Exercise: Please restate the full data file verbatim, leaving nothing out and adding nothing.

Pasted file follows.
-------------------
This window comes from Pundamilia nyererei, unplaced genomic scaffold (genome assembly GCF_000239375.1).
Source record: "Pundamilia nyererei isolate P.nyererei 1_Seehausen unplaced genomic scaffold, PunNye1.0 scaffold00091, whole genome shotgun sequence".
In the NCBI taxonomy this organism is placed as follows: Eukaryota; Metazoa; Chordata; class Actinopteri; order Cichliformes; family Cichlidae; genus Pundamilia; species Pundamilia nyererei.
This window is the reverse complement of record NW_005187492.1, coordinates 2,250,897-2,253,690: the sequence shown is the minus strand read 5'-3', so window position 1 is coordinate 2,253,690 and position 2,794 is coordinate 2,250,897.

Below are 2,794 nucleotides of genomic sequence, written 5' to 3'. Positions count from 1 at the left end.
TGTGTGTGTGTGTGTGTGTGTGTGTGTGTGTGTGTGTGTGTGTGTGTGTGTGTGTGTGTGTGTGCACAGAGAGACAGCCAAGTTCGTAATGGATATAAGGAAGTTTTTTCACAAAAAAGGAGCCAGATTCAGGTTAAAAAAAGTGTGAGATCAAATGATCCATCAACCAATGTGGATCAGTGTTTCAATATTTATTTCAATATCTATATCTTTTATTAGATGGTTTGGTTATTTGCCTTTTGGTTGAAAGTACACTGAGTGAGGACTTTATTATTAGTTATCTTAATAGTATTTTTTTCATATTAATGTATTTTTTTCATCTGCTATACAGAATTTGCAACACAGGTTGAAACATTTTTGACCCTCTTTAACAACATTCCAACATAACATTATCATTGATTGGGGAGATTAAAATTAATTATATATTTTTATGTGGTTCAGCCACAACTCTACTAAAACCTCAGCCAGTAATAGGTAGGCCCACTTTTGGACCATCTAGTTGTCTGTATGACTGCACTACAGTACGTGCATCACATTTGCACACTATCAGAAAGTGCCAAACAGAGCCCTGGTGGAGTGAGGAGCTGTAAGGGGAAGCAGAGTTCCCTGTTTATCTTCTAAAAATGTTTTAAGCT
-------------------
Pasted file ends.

This window comes from Pundamilia nyererei, unplaced genomic scaffold (genome assembly GCF_000239375.1).
Source record: "Pundamilia nyererei isolate P.nyererei 1_Seehausen unplaced genomic scaffold, PunNye1.0 scaffold00091, whole genome shotgun sequence".
In the NCBI taxonomy this organism is placed as follows: Eukaryota; Metazoa; Chordata; class Actinopteri; order Cichliformes; family Cichlidae; genus Pundamilia; species Pundamilia nyererei.
This window is the reverse complement of record NW_005187492.1, coordinates 2,250,897-2,253,690: the sequence shown is the minus strand read 5'-3', so window position 1 is coordinate 2,253,690 and position 2,794 is coordinate 2,250,897.

Below are 2,794 nucleotides of genomic sequence, written 5' to 3'. Positions count from 1 at the left end.
TGTGTGTGTGTGTGTGTGTGTGTGTGTGTGTGTGTGTGTGTGTGTGTGTGTGTGTGTGTGTGTGCACAGAGAGACAGCCAAGTTCGTAATGGATATAAGGAAGTTTTTTCACAAAAAAGGAGCCAGATTCAGGTTAAAAAAAGTGTGAGATCAAATGATCCATCAACCAATGTGGATCAGTGTTTCAATATTTATTTCAATATCTATATCTTTTATTAGATGGTTTGGTTATTTGCCTTTTGGTTGAAAGTACACTGAGTGAGGACTTTATTATTAGTTATCTTAATAGTATTTTTTTCATATTAATGTATTTTTTTCATCTGCTATACAGAATTTGCAACACAGGTTGAAACATTTTTGACCCTCTTTAACAACATTCCAACATAACATTATCATTGATTGGGGAGATTAAAATTAATTATATATTTTTATGTGGTTCAGCCACAACTCTACTAAAACCTCAGCCAGTAATAGGTAGGCCCACTTTTGGACCATCTAGTTGTCTGTATGACTGCACTACAGTACGTGCATCACATTTGCACACTATCAGAAAGTGCCAAACAGAGCCCTGGTGGAGTGAGGAGCTGTAAGGGGAAGCAGAGTTCCCTGTTTATCTTCTAAAAATGTTTTAAGCT